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dc.contributor.advisorOrive, Maria E
dc.contributor.advisorAgusto, Folashade B
dc.contributor.authorOjo, Mayowa Micheal
dc.date.accessioned2021-02-27T20:44:01Z
dc.date.available2021-02-27T20:44:01Z
dc.date.issued2019-12-31
dc.date.submitted2019
dc.identifier.otherhttp://dissertations.umi.com/ku:16919
dc.identifier.urihttp://hdl.handle.net/1808/31492
dc.description.abstractBacterial meningitis remains one of the deadliest infectious diseases in the African meningitis belt. It is defined as an acute inflammation of the meninges, the protective membranes that cover the brain and spinal cord. This deadly disease has different serogroups with geographical distribution and epidemic potential varying amongst each serogroup. To date, six of these serogroups have been identified as causative agents of epidemics. The effect of this disease cannot be ignored due to its high morbidity and mortality; however, vaccination has played a major role in preventing the spread of the disease in the population. The work presented here was therefore designed to study the effect of constant and pulse vaccination in controlling the disease in the population using a non-impulsive model and an impulsive models. The two models were analyzed qualitatively to determine the conditions for eradicating the disease. Numerical simulation of the non-impulsive model showed that meningitis can be effectively controlled in the population using an imperfect vaccine with an efficacy greater than 75% and high vaccine coverage rate of at least 85%. For the impulsive model, we obtain the disease-free periodic solution, and the model is locally asymptotically stable when the threshold quantity, Rp, is less than one. Furthermore, numerical simulations showed that the final infected population size is lower when applying the impulsive vaccination strategy compared with the scenario without vaccination. Thus, the disease burden in the population decreases with increasing vaccination pulses. Lastly, we present a deterministic model to study the dynamics of the co-infection of multiple strains (serogroup A and serogroup C) in the presence of vaccination. For the scenario in which we set the transmission probability of a strain to zero, our results show that the co-infection model exhibits competitive exclusion (a strain driving the other strain into extinction when both are at endemic equilibrium). However, for the scenario in which we set the transmission probability of one strain greater than that of the other (transmission probability of neither strain is equal to zero), we observed a trade-off mechanism that enables co-existence of the two strains. In this case, regardless of the greatest reproduction number value of each strain, the strain with the highest transmission probability in co-infected individuals will dominate in the population without driving the other strain into extinction. We further analyzed and simulated the model without co-infection. The model exhibit competitive exclusion when R0A R0C 1 (strain A drives out strain C) or when R0C R0A 1 (strain C drives out strain A). Additionally, our results show that when the two strains have the same reproduction number at their endemic state, the two strains will co-exist but the dominance of a strain will depend on the initial size of its population.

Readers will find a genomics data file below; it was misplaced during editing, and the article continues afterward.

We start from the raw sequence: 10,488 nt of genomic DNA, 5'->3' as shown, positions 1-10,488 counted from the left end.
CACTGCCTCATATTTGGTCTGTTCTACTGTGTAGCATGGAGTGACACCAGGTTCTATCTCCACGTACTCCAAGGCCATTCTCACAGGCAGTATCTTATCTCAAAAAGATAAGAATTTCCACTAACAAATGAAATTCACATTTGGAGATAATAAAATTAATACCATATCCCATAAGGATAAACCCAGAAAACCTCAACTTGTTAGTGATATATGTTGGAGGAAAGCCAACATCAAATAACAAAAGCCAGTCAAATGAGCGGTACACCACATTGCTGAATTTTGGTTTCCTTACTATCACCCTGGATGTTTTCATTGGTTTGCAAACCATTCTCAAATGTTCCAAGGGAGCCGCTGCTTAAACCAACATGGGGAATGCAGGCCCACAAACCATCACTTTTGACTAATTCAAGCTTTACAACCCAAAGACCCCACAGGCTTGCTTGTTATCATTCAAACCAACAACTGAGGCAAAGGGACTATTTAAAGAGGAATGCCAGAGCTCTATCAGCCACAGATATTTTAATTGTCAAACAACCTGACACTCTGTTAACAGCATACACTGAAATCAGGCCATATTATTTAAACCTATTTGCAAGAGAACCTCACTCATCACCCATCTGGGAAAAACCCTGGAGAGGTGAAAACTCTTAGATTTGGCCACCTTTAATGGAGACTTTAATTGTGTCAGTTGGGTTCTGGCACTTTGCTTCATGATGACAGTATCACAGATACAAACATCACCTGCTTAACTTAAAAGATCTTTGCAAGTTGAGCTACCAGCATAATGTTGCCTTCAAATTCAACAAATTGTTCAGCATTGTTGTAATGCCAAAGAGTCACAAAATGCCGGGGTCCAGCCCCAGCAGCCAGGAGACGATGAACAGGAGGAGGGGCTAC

dc.format.extent113 pages
dc.language.isoen
dc.publisherUniversity of Kansas
dc.rightsCopyright held by the author.
dc.subjectBiology
dc.subjectApplied mathematics
dc.subjectCo-infection
dc.subjectmeningitis
dc.subjectNigeria
dc.subjectreproduction number
dc.subjectserogroups
dc.subjectvaccination
dc.titleMathematical Modeling of Neisseria meningitidis: A Case Study of Nigeria
dc.typeThesis
dc.contributor.cmtememberPeterson, A. Townsend
dc.contributor.cmtememberReuman, Daniel
dc.thesis.degreeDisciplineEcology & Evolutionary Biology
dc.thesis.degreeLevelM.A.
dc.identifier.orcid0000-0002-7867-4713
dc.rights.accessrightsopenAccess


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